I guess that everybody knows that the Great Southern Football League is 100 years old this year. The league was set up in 1923 to manage the competition between the five inaugural clubs.
On 24th April 1923, a meeting at Port Elliot, agreed “That this Association of 5 Clubs namely Encounter Bay, Goolwa, Hindmarsh Valley, Port Elliot, and Victor Harbour be called the Great Southern Football Association”. Mr Bamford was elected President. Hindmarsh Valley pulled out after only two games due to lack of players so the competition reduced to 4 teams.
Setting up the league and programming the first rounds of matches and getting people to agree on things did not happen by itself, which is clear when reading minutes of the early meetings. The first few years were developmental, and a lot of rules were made to manage and run the League and game. Among other things, there had to be rules about player transfers and a system to determine who would be the Seasons Champions.
That has culminated in what is now the Great Southern Football League, which, is held in high regard by other Leagues in the state due to the professionalism some of our past committee members have shown at Zone and State level and the on-field results of inter-league and zone competitions, where the GSFL has been extremely successful over years. We have been seen as a leader in some of the major initiatives over the last 20 years, such as the Players Points System and were in fact the first League in South Australia (we think) to have a computerised players record system, well before Play HQ and its predecessors came along. All this has been achieved in the most democratic of systems.
People may think that the League rules and decisions are made by the Executive Committee but that is far from correct. Our League is made up of Delegates nominated by the clubs, plus an Executive elected by those delegates.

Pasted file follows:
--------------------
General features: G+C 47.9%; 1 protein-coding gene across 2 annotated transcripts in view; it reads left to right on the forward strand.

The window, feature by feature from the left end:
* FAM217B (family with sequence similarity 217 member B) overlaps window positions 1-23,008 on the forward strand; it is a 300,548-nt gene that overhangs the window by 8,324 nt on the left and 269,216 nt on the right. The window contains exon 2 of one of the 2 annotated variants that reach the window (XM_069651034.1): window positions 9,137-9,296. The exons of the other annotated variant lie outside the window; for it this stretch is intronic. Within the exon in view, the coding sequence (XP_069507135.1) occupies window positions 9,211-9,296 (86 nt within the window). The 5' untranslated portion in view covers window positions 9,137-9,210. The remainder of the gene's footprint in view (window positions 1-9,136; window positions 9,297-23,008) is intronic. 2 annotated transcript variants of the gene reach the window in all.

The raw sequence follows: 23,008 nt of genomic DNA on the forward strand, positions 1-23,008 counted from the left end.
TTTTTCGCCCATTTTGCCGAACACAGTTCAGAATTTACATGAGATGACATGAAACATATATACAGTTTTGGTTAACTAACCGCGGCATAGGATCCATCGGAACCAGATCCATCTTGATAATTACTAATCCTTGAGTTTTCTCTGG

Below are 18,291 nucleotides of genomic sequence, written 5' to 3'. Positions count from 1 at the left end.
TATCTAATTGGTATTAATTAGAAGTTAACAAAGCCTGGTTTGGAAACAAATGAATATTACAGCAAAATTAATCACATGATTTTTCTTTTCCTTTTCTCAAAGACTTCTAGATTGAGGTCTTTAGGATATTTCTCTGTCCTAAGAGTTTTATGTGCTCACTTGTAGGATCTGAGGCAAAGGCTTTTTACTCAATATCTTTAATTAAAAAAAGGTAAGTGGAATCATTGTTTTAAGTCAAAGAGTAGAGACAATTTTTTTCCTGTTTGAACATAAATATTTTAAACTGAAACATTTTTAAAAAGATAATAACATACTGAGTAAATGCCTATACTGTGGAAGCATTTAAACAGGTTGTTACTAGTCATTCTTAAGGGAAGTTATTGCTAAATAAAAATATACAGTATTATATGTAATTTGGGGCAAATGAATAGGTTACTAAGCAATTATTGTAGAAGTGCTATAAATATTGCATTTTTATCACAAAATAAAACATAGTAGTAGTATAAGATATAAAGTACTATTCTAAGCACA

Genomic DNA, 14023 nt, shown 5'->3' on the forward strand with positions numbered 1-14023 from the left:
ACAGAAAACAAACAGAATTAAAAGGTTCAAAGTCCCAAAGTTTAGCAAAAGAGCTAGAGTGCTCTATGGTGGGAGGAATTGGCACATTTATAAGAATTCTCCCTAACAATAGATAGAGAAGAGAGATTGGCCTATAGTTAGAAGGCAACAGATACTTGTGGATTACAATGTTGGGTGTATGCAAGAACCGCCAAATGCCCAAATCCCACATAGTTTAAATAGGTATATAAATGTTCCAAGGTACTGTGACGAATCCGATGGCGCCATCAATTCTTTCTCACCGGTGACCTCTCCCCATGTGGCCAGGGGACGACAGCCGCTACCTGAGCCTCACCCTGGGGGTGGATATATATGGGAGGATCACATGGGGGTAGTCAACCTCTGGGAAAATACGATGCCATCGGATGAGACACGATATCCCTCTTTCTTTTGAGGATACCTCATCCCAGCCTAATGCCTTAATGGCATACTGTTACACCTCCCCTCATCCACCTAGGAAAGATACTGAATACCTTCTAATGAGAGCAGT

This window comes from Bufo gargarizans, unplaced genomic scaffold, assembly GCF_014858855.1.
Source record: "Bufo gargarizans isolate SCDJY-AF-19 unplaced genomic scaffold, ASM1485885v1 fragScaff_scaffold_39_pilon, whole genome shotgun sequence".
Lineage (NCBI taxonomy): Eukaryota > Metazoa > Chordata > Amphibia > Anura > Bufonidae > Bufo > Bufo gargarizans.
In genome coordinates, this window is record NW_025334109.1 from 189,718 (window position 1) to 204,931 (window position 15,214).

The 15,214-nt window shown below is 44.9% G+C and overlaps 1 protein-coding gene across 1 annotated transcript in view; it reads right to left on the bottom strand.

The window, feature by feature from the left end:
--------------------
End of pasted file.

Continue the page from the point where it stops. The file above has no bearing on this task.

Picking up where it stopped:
The Executive are the people charged with making the League function. Their role is to manage meetings, manage the Leagues finances and organise the playing fixture and end of season celebrations, including the finals. And whatever the delegates want done.
The Executive is also charged with upholding the rules of the Game and the League.
The Rules that govern the Leagues operations come from Government, AFL, SANFL, and the League Constitution and By-Laws. The League rules are always made by Club Delegates and while the Executive may have an opinion, the Delegates are the final decision makers.
The Executive Committee must ensure rules are upheld. When a player is reported the League organises a tribunal made up of Commissioners elected by the Delegates. Penalties are not handed out by the League Executive. When there are administrative infringements, the Secretary manages an investigation to decide on action to rectify any issues and sometimes clubs can be fined according to the rules the Delegates approved.
The Delegates make the rules, and the League upholds them. So please remember that when something doesn’t seem to have gone right.